Apache HTTP Сервер Версия 2.0
Issues Regarding DNS and Apache
This page could be summarized with the statement: don't configure Apache in such a way that it relies on DNS resolution for parsing of the configuration files. If Apache requires DNS resolution to parse the configuration files then your server may be subject to reliability problems (ie. it might not boot), or denial and theft of service attacks (including users able to steal hits from other users).
In order for Apache to function properly, it absolutely needs
to have two pieces of information about each virtual host: the
ServerName and at least one
IP address that the server will bind and respond to. The above
example does not include the IP address, so Apache must use DNS
to find the address of
www.abc.dom. If for some
reason DNS is not available at the time your server is parsing
its config file, then this virtual host will not be
configured. It won't be able to respond to any hits
to this virtual host (prior to Apache version 1.2 the server
would not even boot).
www.abc.dom has address 10.0.0.1.
Then consider this configuration snippet:
This time Apache needs to use reverse DNS to find the
ServerName for this virtualhost. If that reverse
lookup fails then it will partially disable the virtualhost
(prior to Apache version 1.2 the server would not even boot).
If the virtual host is name-based then it will effectively be
totally disabled, but if it is IP-based then it will mostly
work. However, if Apache should ever have to generate a full
URL for the server which includes the server name, then it will
fail to generate a valid URL.
Here is a snippet that avoids both of these problems:
There are (at least) two forms that denial of service
can come in. If you are running a version of Apache prior to
version 1.2 then your server will not even boot if one of the
two DNS lookups mentioned above fails for any of your virtual
hosts. In some cases this DNS lookup may not even be under your
control; for example, if
abc.dom is one of your
customers and they control their own DNS, they can force your
(pre-1.2) server to fail while booting simply by deleting the
Another form is far more insidious. Consider this configuration snippet:
Suppose that you've assigned 10.0.0.1 to
www.abc.dom and 10.0.0.2 to
www.def.dom. Furthermore, suppose that
def.dom has control of their own DNS. With this
config you have put
def.dom into a position where
they can steal all traffic destined to
do so, all they have to do is set
10.0.0.1. Since they control their own DNS you can't stop them
from pointing the
www.def.dom record wherever they
Requests coming in to 10.0.0.1 (including all those where
users typed in URLs of the form
http://www.abc.dom/whatever) will all be served by
def.dom virtual host. To better understand why
this happens requires a more in-depth discussion of how Apache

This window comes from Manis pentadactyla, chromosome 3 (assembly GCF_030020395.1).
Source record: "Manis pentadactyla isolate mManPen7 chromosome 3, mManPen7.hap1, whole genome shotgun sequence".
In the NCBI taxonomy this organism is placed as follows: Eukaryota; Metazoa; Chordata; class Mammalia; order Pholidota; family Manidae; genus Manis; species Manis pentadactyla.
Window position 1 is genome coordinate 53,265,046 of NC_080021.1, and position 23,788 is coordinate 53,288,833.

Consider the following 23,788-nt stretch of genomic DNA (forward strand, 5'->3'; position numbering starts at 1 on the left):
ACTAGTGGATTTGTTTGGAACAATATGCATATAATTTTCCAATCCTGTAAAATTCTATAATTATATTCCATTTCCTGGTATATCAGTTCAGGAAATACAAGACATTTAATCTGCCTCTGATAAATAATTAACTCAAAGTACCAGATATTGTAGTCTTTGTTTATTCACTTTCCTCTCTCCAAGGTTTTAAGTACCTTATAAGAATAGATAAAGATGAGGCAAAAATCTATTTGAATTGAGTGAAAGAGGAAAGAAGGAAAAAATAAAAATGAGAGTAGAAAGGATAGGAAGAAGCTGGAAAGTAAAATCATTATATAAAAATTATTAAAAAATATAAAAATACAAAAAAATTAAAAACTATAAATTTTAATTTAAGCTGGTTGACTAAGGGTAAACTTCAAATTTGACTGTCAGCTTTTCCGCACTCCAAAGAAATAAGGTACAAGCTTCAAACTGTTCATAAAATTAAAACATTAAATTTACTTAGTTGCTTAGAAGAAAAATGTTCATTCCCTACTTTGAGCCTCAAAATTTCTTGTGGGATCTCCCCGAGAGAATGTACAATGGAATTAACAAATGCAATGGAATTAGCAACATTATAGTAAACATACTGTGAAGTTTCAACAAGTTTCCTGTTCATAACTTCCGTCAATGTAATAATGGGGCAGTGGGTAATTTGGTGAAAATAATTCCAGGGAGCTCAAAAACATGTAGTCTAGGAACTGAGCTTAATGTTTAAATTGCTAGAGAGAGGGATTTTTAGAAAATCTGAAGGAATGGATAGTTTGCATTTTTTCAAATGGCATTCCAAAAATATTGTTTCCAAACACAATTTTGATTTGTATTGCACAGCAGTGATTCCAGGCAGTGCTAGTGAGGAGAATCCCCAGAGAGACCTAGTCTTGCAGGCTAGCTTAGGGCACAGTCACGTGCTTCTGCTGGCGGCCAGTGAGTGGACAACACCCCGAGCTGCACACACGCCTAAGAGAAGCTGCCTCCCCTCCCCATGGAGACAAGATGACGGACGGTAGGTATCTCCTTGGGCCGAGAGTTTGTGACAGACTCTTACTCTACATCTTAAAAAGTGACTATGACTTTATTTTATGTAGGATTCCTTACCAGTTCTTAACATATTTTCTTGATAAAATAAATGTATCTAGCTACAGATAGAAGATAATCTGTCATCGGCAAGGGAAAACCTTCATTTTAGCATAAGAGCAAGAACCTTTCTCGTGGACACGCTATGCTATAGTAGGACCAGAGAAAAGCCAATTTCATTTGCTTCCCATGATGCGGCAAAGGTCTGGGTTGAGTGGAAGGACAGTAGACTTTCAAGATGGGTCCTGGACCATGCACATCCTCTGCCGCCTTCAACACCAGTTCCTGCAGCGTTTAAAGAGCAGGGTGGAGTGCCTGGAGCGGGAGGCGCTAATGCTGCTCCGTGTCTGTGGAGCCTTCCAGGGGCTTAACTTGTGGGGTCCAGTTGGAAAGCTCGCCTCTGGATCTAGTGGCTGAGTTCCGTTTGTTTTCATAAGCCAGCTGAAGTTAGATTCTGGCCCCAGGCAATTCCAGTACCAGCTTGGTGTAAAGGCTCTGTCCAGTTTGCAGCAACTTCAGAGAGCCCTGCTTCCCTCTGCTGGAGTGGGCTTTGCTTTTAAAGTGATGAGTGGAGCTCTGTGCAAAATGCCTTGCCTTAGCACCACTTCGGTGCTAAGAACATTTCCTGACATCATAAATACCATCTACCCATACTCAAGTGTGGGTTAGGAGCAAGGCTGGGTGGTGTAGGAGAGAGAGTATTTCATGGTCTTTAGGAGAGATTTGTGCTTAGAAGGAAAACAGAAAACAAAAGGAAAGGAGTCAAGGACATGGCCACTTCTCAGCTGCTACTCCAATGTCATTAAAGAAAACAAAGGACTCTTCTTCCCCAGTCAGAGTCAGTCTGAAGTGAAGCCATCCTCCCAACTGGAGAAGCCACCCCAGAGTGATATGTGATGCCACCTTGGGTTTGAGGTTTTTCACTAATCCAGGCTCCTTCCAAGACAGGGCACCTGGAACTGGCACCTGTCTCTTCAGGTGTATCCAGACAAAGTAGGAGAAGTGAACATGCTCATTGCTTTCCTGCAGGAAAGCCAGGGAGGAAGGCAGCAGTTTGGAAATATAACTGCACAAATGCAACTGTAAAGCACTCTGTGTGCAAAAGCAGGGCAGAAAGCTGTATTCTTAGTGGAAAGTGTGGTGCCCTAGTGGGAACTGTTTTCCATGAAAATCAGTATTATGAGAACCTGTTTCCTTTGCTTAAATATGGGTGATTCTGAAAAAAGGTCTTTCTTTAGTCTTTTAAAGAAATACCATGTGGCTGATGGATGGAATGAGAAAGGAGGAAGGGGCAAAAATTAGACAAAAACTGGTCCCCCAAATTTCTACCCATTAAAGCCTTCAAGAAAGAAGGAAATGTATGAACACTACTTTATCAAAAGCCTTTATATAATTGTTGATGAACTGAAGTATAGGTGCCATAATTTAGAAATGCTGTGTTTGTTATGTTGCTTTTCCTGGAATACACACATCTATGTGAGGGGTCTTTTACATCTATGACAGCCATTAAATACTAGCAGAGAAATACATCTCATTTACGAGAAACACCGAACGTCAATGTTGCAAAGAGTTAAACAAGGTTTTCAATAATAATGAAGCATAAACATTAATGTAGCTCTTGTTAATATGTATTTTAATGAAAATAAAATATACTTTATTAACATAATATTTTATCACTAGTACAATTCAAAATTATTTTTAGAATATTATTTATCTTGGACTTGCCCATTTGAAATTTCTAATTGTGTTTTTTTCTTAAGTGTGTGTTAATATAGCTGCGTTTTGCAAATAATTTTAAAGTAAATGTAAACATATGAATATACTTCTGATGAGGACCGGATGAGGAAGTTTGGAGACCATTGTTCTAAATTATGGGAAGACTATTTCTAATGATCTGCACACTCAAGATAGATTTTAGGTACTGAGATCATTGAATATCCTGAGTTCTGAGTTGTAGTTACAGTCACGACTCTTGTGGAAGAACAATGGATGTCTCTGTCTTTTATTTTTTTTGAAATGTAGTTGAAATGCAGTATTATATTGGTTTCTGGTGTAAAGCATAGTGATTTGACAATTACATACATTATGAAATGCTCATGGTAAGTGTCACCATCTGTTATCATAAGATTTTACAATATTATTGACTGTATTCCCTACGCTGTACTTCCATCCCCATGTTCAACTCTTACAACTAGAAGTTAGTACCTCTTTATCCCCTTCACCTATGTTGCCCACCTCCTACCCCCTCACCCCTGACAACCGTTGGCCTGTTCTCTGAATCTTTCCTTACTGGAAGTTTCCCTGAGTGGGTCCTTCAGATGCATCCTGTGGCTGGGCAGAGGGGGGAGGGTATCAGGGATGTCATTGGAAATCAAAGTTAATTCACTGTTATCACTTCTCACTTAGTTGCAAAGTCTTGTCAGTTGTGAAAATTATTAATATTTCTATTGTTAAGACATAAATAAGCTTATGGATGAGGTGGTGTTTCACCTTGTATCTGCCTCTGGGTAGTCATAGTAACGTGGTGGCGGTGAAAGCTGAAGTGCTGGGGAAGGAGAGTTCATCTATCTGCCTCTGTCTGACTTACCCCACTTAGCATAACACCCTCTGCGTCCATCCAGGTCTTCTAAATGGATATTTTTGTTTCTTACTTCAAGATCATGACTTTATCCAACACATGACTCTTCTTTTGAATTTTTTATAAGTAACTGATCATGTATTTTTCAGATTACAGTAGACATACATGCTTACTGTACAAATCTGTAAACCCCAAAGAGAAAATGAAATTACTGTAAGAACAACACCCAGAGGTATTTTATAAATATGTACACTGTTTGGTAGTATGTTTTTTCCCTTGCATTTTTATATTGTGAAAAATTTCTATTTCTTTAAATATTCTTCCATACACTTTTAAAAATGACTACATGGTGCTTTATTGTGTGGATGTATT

matches up incoming requests with the virtual host that will
serve it. A rough document describing this is available.
The addition of name-based
virtual host support in Apache 1.1 requires Apache to know
the IP address(es) of the host that
httpd is running
on. To get this address it uses either the global
(if present) or calls the C function
(which should return the same as typing "hostname" at the
command prompt). Then it performs a DNS lookup on this address.
At present there is no way to avoid this lookup.
If you fear that this lookup might fail because your DNS
server is down then you can insert the hostname in
/etc/hosts (where you probably already have it so
that the machine can boot properly). Then ensure that your
machine is configured to use
/etc/hosts in the
event that DNS fails. Depending on what OS you are using this
might be accomplished by editing
If your server doesn't have to perform DNS for any other
reason then you might be able to get away with running Apache
HOSTRESORDER environment variable set to
"local". This all depends on what OS and resolver libraries you
are using. It also affects CGIs unless you use
mod_env to control the environment. It's best
to consult the man pages or FAQs for your OS.
The situation regarding DNS is highly undesirable. For Apache 1.2 we've attempted to make the server at least continue booting in the event of failed DNS, but it might not be the best we can do. In any event, requiring the use of explicit IP addresses in configuration files is highly undesirable in today's Internet where renumbering is a necessity.
A possible work around to the theft of service attack described above would be to perform a reverse DNS lookup on the IP address returned by the forward lookup and compare the two names -- in the event of a mismatch, the virtualhost would be disabled. This would require reverse DNS to be configured properly (which is something that most admins are familiar with because of the common use of "double-reverse" DNS lookups by FTP servers and TCP wrappers).
In any event, it doesn't seem possible to reliably boot a virtual-hosted web server when DNS has failed unless IP addresses are used. Partial solutions such as disabling portions of the configuration might be worse than not booting at all depending on what the webserver is supposed to accomplish.
As HTTP/1.1 is deployed and browsers and proxies start
Host header it will become possible to
avoid the use of IP-based virtual hosts entirely. In this case,
a webserver has no requirement to do DNS lookups during
configuration. But as of March 1997 these features have not
been deployed widely enough to be put into use on critical